crossposted to:
 typescript
 crossposted to:
 typescript
I think object algebras have huge potential to improve the way complex software is written but I’ve never seen them used in practice. I think one reason why is that the research paper which introduced them is pretty hard to read. This post is my attempt to change that.
I’ve been working on this post off and on for like two years so I’m really excited to share it with people. It is very long. There’s a lot of ground to cover.
This deserves an hour of reading. My first pass is a criticism too sadly. Addition is too trivial, and every example is pure  this needs a rubber meets the road example to really spell out the benefits.
Philip Wadler story for you though: he taught me first year at uni and his first lecture he rips open his shirt and proclaims himself “Lambda Man!”  Haskell was a fun first semester
That’s an understandable criticism. I do plan on writing a more involved example in the future, but this would be a twohourread if I had tried to include it. I’m hoping that introducing the basics on a very simple example will be a good stepping stone towards more involved ones.
I should have marked mine more clearly as a “first pass” from the start.
Worked with too many hotshot folks to trust future/past humans quite that much.
Once in a while, I’ve even been that hotshot guy. Definitely not excluding my own “oh that was prod…” adventures when I worry about humans, didn’t mean to come off like I think I might have.
But interesting, and certainly worth kicking around.
I get the concern. I haven’t seen the pattern used in practice in an OO context, so I also can’t say for certain where this breaks down. Something to note, though, is that object algebras in an OOP context are equivalent to the final tagless pattern in an FP context, and it’s not uncommon for entire functional applications to be based around final tagless. This gives me some level of confidence that it would only take a reasonable amount of discipline to build a system based on object algebras.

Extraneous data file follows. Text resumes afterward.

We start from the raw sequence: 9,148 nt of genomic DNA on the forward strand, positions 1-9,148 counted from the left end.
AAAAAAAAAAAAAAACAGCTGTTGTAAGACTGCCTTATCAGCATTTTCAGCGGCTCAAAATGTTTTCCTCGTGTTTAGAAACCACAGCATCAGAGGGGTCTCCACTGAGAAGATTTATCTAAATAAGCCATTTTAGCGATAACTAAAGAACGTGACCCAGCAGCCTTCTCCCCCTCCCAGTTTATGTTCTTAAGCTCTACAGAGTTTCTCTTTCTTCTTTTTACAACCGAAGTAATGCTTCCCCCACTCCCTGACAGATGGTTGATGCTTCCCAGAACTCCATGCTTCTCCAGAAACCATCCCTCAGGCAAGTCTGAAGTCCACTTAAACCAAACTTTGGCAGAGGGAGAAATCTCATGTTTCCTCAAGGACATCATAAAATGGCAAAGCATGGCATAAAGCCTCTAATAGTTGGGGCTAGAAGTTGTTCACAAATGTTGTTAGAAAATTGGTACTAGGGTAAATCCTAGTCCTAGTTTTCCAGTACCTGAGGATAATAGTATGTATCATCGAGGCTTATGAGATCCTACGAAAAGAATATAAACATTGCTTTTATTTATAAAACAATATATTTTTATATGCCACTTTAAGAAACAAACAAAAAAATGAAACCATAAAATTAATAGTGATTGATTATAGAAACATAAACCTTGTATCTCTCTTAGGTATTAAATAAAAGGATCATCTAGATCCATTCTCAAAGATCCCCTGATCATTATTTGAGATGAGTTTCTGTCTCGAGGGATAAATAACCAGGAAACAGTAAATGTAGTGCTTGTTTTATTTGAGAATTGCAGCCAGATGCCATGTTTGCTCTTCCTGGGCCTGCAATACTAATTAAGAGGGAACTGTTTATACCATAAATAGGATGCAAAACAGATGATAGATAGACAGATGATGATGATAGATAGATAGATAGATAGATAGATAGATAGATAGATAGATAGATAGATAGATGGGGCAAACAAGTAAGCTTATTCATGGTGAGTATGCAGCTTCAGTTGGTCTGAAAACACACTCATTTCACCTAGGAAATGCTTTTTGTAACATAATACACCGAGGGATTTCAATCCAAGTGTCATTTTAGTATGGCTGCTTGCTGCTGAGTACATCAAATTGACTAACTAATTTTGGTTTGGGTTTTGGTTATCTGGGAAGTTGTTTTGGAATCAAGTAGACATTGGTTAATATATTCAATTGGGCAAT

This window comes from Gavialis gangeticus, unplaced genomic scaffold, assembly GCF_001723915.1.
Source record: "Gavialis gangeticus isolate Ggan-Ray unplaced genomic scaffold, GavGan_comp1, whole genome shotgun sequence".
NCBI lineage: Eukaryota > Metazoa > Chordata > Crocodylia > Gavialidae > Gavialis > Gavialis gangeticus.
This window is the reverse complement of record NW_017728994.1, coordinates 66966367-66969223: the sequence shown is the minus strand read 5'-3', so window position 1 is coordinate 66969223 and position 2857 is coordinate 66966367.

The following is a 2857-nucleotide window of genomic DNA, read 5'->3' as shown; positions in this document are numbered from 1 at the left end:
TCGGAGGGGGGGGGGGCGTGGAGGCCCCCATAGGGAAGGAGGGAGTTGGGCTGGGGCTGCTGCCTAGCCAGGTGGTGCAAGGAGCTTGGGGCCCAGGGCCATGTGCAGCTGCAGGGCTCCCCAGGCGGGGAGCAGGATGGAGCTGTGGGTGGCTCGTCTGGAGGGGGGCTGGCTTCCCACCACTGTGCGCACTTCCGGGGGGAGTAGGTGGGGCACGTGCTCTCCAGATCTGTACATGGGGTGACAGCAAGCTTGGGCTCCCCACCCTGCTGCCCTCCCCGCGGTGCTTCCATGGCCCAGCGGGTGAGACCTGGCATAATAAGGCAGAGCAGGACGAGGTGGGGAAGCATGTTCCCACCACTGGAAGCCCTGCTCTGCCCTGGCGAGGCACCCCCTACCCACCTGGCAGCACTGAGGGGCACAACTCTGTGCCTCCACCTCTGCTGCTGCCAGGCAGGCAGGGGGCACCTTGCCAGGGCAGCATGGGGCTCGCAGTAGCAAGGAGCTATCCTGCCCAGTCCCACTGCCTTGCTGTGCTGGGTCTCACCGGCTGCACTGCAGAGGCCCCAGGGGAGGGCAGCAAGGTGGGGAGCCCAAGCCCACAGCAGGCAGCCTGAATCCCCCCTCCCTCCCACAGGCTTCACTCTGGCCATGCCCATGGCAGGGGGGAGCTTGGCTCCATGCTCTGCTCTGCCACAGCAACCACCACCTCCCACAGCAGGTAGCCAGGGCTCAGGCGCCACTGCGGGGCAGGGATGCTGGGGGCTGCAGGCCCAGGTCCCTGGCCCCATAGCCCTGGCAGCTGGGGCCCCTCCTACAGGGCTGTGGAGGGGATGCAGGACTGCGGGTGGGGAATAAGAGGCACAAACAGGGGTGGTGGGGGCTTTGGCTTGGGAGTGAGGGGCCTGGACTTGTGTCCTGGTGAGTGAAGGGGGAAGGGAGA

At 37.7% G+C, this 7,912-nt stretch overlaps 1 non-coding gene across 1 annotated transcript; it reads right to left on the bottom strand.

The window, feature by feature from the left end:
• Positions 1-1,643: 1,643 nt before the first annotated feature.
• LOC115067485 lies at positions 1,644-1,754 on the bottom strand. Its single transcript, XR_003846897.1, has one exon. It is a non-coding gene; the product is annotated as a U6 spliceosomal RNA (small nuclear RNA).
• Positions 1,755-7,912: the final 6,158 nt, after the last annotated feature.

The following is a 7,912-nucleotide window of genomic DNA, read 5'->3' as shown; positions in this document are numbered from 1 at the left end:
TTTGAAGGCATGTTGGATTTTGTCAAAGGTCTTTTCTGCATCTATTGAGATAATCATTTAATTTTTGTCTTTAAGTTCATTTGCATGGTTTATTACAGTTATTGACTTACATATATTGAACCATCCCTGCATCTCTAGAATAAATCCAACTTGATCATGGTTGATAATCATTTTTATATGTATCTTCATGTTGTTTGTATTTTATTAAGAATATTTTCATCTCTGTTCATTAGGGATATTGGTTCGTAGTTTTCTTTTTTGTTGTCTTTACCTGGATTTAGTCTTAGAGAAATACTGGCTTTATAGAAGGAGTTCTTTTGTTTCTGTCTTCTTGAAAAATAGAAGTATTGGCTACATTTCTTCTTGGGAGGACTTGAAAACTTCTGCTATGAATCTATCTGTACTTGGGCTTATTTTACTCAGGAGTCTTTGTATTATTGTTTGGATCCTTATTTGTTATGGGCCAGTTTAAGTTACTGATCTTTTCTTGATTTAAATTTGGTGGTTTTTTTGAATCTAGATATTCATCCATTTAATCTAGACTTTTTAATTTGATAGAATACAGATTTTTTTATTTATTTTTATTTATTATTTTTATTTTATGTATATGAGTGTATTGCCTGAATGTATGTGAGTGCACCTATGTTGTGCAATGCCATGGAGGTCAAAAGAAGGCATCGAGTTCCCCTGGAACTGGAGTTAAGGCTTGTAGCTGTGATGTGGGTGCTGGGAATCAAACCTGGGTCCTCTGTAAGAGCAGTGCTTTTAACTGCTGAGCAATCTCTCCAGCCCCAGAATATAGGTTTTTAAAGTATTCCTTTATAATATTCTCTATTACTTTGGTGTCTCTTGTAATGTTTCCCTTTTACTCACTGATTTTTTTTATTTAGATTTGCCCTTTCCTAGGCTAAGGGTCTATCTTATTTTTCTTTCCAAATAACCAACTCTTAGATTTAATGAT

This is a very common toy example we use in Haskell, though honestly this OOP version leaves a lot to be desired, comparatively
The issue is that it tries to shoehorn separation of data and functions on data into a paradigm that’s fundamentally about fusing those two things together.
Here’s the Haskell version. Note how much simpler it is because data and functions are separate:
data Expr = Lit Int  Add Expr Expr eval :: Expr > Int eval expr = case expr of Lit n > n Add a b > eval a + eval b print :: Expr > String print expr = case expr of Lit n > show n Add a b > "(" ++ print a ++ " + " ++ print b ++ ")"
Typescript can do something similar:
type Expr = { kind: 'Lit', value: number }  { kind: 'Add', left: Expr, right: Expr } function eval(expr: Expr): number { switch(expr.kind){ case 'Lit': return expr.value; case 'Add': return eval(expr.left) + eval(expr.right); default: const _impossible: never = expr; return _impossible; } function print(expr: Expr): string { switch(expr.kind){ case 'Lit': return `${expr.value}`; case 'Add': return `(${print(expr.left)} + ${print(expr.right)})`; default: const _impossible: never = expr; return _impossible; }
Both the OOP approach and Typescript itself struggle with additions to the algebra composed of different types, however. For example, imagine extending it to handle booleans as well, supporting equality operations. It’s difficult to make that welltyped using the techniques discussed thus far. In Haskell, we can handle that by making
Expr
a GADT, or Generalized Algebraic Data Type. That article actually already provides the code for this, so you can look there if you’re curious how it works.Yes, this pattern is covered in my post on algebraic data types (linked at the start of the object algebras post.) The problem you mention about adding new data variants is exactly what object algebras solves. With object algebras data and functions are only colocated at the smallest possible granularity, so the desired functions and the desired data types can be composed as needed.